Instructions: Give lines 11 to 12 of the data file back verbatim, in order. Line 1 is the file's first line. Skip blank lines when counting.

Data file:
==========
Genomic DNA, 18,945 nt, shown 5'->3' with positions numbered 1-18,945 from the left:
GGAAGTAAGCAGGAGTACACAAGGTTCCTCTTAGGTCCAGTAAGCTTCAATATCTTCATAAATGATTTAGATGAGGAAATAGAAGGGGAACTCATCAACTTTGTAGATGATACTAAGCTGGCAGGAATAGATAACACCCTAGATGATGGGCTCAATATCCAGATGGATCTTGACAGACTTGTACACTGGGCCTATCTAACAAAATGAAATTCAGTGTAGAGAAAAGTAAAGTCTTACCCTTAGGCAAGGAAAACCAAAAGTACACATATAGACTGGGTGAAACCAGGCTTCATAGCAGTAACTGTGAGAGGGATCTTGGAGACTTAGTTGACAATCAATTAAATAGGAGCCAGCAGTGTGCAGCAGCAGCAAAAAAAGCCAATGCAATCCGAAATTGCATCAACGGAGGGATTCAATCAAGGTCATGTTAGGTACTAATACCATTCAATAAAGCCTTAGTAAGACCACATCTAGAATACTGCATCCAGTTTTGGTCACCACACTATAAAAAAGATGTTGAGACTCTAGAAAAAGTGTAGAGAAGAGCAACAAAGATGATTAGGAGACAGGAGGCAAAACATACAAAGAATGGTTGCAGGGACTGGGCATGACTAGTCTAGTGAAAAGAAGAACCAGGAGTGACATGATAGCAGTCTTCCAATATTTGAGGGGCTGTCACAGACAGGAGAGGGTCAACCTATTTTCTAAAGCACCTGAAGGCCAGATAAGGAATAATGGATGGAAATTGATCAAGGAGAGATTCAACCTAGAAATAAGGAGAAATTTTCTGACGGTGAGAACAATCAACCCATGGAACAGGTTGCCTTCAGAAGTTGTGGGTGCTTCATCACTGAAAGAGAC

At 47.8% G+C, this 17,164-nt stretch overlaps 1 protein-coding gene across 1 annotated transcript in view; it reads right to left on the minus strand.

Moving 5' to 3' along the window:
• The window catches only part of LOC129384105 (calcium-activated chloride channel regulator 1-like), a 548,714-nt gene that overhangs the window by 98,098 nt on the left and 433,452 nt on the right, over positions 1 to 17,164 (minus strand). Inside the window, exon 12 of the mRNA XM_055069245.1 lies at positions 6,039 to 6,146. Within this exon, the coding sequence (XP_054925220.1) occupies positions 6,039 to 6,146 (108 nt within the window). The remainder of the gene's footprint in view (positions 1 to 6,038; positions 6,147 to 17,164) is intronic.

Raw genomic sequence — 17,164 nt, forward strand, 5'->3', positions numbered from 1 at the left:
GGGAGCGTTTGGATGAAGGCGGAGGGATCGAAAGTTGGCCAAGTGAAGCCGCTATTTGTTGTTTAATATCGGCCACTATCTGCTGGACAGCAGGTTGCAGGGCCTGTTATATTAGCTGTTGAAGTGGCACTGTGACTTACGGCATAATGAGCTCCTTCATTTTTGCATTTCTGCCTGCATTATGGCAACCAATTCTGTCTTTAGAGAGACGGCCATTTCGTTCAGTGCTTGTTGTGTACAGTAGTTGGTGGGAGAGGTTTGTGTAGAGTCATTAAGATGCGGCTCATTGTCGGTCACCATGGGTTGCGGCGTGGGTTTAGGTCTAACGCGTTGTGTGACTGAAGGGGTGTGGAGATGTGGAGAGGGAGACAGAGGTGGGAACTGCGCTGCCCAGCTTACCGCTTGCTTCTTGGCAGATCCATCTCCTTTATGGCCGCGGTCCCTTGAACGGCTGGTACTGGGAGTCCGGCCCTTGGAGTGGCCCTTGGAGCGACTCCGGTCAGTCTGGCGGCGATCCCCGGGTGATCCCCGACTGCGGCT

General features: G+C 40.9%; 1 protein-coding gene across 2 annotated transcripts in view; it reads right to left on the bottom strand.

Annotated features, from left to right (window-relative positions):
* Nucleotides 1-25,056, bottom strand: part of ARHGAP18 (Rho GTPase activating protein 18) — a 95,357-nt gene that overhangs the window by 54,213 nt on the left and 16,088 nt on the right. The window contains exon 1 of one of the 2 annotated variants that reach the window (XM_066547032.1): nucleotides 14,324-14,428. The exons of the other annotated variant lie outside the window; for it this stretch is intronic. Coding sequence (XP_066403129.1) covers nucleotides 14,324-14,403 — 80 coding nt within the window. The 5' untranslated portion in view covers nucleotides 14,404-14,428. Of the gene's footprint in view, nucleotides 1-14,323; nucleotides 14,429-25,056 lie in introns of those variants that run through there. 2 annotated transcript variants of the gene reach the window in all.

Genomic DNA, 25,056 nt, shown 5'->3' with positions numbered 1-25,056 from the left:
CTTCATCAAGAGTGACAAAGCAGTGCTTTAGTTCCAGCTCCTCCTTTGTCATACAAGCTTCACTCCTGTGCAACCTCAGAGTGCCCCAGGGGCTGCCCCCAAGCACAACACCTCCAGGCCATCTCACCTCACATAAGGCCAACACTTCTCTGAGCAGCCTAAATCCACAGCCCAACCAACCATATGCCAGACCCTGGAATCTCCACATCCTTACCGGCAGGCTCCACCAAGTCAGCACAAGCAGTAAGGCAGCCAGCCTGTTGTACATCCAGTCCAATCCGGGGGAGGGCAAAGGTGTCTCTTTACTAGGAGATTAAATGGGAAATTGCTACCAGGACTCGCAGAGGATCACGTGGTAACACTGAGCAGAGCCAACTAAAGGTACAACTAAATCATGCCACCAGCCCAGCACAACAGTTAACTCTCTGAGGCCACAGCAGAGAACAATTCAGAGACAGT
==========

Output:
Genomic DNA, 25,056 nt, shown 5'->3' with positions numbered 1-25,056 from the left:
CTTCATCAAGAGTGACAAAGCAGTGCTTTAGTTCCAGCTCCTCCTTTGTCATACAAGCTTCACTCCTGTGCAACCTCAGAGTGCCCCAGGGGCTGCCCCCAAGCACAACACCTCCAGGCCATCTCACCTCACATAAGGCCAACACTTCTCTGAGCAGCCTAAATCCACAGCCCAACCAACCATATGCCAGACCCTGGAATCTCCACATCCTTACCGGCAGGCTCCACCAAGTCAGCACAAGCAGTAAGGCAGCCAGCCTGTTGTACATCCAGTCCAATCCGGGGGAGGGCAAAGGTGTCTCTTTACTAGGAGATTAAATGGGAAATTGCTACCAGGACTCGCAGAGGATCACGTGGTAACACTGAGCAGAGCCAACTAAAGGTACAACTAAATCATGCCACCAGCCCAGCACAACAGTTAACTCTCTGAGGCCACAGCAGAGAACAATTCAGAGACAGT